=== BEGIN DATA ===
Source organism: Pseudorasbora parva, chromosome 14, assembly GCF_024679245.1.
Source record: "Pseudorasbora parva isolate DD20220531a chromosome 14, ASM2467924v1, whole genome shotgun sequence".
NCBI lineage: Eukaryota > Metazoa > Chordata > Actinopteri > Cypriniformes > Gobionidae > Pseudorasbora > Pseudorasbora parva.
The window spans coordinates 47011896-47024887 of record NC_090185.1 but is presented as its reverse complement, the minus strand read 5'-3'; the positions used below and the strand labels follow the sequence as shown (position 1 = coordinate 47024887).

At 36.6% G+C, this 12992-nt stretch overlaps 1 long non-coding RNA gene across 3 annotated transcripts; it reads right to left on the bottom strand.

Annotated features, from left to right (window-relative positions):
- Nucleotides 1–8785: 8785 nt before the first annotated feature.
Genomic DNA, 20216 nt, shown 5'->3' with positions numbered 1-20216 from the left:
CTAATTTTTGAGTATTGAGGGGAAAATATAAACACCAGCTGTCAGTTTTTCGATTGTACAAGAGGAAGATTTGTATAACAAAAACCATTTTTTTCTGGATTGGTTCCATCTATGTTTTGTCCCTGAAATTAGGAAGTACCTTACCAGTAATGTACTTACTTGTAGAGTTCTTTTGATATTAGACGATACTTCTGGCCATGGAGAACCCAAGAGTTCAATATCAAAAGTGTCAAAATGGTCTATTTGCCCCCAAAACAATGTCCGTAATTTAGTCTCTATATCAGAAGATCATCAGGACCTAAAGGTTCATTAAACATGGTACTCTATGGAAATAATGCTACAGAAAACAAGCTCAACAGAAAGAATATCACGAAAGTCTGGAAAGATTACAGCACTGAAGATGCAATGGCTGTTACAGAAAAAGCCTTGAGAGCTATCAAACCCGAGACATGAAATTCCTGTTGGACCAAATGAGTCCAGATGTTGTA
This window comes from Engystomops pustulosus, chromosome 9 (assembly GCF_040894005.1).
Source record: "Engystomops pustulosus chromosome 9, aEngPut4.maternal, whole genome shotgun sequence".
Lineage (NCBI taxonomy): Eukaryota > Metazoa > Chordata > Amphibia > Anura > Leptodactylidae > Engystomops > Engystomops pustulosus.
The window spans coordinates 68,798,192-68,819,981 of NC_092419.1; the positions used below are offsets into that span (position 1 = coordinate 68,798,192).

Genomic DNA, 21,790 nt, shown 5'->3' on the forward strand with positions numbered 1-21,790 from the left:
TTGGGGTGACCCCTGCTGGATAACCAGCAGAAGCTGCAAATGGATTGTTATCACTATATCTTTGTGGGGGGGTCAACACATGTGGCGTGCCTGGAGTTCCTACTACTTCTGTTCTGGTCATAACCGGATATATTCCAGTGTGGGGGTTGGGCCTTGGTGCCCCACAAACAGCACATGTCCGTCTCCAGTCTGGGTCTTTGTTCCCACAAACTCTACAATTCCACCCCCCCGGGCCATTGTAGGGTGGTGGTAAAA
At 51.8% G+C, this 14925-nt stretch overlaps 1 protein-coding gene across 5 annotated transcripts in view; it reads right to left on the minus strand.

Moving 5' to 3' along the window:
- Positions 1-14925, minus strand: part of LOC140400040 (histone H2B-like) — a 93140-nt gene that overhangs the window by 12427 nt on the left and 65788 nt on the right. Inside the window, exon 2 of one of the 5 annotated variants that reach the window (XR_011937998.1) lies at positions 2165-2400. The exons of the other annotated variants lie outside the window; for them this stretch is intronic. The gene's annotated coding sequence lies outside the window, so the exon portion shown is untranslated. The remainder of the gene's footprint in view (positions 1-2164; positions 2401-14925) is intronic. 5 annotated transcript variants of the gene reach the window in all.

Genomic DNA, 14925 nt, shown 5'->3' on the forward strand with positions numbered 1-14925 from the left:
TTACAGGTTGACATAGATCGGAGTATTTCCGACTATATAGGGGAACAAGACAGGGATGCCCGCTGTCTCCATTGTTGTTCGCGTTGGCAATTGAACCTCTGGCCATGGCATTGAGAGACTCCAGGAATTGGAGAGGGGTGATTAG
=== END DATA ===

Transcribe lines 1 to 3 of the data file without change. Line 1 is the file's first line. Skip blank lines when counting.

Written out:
Source organism: Pseudorasbora parva, chromosome 14, assembly GCF_024679245.1.
Source record: "Pseudorasbora parva isolate DD20220531a chromosome 14, ASM2467924v1, whole genome shotgun sequence".
NCBI lineage: Eukaryota > Metazoa > Chordata > Actinopteri > Cypriniformes > Gobionidae > Pseudorasbora > Pseudorasbora parva.